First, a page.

Multiple states accused of altering statistics on COVID-19 to show false improvement

Multiple States Accused Of Altering Statistics On COVID-19 To Show False Improvement

Public health officials in some states in the United States have been accused of altering statistics on coronavirus infections and even resorting to tricks to make things look better than they are.

The risk is that politicians, business owners, and people who need to decide on quarantines, resumption of activities, and other day-to-day affairs may have the impression that the spread of the virus is more controlled than it actually is.

In Virginia, Texas and Vermont, for example, authorities said they are combining the results of viral tests that show active infection with antibody tests that show past infection. Public health experts say this can provide high test volume totals, but it does not reflect the true picture of the virus’s spread.


In Florida, the data science expert who developed a virtual dashboard on coronavirus cases in the state, Rebekah Jones, said this week that she was fired for refusing to manipulate statistics “in order to increase support for a reopening plan.” . Health officials did not immediately respond to calls for comment Tuesday.

In Georgia, one of the first states to reduce restrictions and guarantee the public that it was safe to go out again, the Department of Public Health released a chart around May 11 showing that the number of new cases of COVID-19 was declining in the most affected counties. However, the daily records were not arranged in chronological order, but in descending order.

For example, the totals for May 7 preceded those for April 26 and these were followed by those for May 3. A quick glance at the graph made it look like the decline was more steady than it actually was. The graph was erased in less than a day.

Georgia Democratic State Representative Jasmine Clark, who has a PhD in microbiology, said the graph was a “perfect example of a crime.”

“Sadly, it seems that there has been an attempt to make the statistics fit the discourse and that is not how the statistics work,” he said.

Republican Governor Brian Kemp’s office rejected any attempt to mislead the public.

According to President Donald Trump’s government guidelines, states must register a downward trend in infections for 14 days before resuming economic activities. However, some states have reopened even as infections continue to rise or have stabilized. States have also been directed to increase testing volume and contact tracing.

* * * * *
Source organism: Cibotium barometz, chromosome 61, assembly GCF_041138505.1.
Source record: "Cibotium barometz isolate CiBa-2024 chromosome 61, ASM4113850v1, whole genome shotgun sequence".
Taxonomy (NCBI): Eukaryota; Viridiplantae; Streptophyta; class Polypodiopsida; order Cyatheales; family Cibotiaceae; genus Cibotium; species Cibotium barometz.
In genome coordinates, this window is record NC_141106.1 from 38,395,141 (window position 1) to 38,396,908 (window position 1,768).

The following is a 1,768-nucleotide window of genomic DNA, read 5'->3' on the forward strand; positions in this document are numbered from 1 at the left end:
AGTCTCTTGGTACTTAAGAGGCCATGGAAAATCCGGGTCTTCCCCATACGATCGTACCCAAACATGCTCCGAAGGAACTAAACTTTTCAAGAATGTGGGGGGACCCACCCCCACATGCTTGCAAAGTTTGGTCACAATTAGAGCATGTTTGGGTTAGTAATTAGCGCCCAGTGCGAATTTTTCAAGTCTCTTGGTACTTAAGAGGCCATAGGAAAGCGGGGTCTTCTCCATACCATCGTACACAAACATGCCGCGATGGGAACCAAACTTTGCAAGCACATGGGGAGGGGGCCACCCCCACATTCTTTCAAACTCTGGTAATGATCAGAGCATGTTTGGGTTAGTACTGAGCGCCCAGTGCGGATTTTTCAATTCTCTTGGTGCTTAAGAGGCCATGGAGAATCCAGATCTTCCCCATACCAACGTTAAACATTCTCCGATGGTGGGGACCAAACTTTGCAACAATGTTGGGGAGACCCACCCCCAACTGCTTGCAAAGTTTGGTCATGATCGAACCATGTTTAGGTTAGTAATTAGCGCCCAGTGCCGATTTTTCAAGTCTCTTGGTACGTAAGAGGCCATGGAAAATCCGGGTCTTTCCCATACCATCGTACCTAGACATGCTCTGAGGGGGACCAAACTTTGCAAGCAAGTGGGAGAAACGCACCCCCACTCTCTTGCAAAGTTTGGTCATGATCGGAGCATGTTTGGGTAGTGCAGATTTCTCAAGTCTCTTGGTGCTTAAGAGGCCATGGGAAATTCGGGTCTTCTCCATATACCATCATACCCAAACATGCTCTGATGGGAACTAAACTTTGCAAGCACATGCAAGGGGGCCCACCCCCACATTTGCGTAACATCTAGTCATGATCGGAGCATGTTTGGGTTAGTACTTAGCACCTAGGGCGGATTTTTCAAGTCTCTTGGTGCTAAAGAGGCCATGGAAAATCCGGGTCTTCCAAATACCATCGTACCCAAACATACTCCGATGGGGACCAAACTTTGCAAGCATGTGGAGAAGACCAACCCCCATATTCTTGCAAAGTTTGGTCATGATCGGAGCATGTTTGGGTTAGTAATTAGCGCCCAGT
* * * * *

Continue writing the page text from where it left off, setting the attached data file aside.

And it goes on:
The United States accumulates 1.5 million confirmed infections and more than 90,000 deaths.

Vermont and Virginia said they have stopped combining both types of tests in the past few days. However, Virginia health authorities, where Democratic Governor Ralph Northam has relaxed the restrictions, said the combination of the numbers made no difference to the overall trend.

In Texas, where health authorities said last week they were including some antibody results in their test totals and case counts, Republican Gov. Greg Abbott said Monday that the numbers were not mixed. Health authorities did not respond to requests for clarification.

The Georgia Department of Public Health also regularly publishes a chart showing the number of cases relative to time, but new infections are included on the day they tested positive, which is the practice in many other states. Georgia includes new cases on the day the patient reported the first symptoms.

That practice can modify the rhythm of the outbreak and make it appear as if the state is exceeding the highest point.

Kemp spokeswoman Candice Broce insisted that the governor’s office is not telling the department what to do and that officials are not trying to make up the statistics to improve their image. That “could not be further from the truth,” he said.

On the May 11 chart, Broce said public health authorities were trying to highlight the peak days of infections. “It was not intended to deceive,” Broce said Tuesday. “It was always intended to be useful.”

Thomas Tsai, a professor at the Harvard Institute of Global Health, said the way Georgia disseminates the information makes it difficult to understand what the situation is at the moment and is concerned that other states are also disseminating statistics that do not reflect the most current information.

Jennifer Nuzzo, an academic at the Johns Hopkins Center for Health Security, said many of those cases are not necessarily the result of an attempt to mislead the public. For example, Nuzzo said, states may not have up-to-date information systems that allow them to distinguish the difference between an antibody test and a viral test.

Still, if states are combining many numbers of tests, “you are not going to be able to make good decisions about a reopening or the level of disease you have in the community,” he added.



Leave a Reply

Your email address will not be published. Required fields are marked *

Warning: Use of undefined constant AUTH_KEY - assumed 'AUTH_KEY' (this will throw an Error in a future version of PHP) in /srv/users/wearebreakingnews/apps/wearebreakingnews/public/wp-content/plugins/wp-math-captcha/includes/class-core.php on line 652
8 + 2 =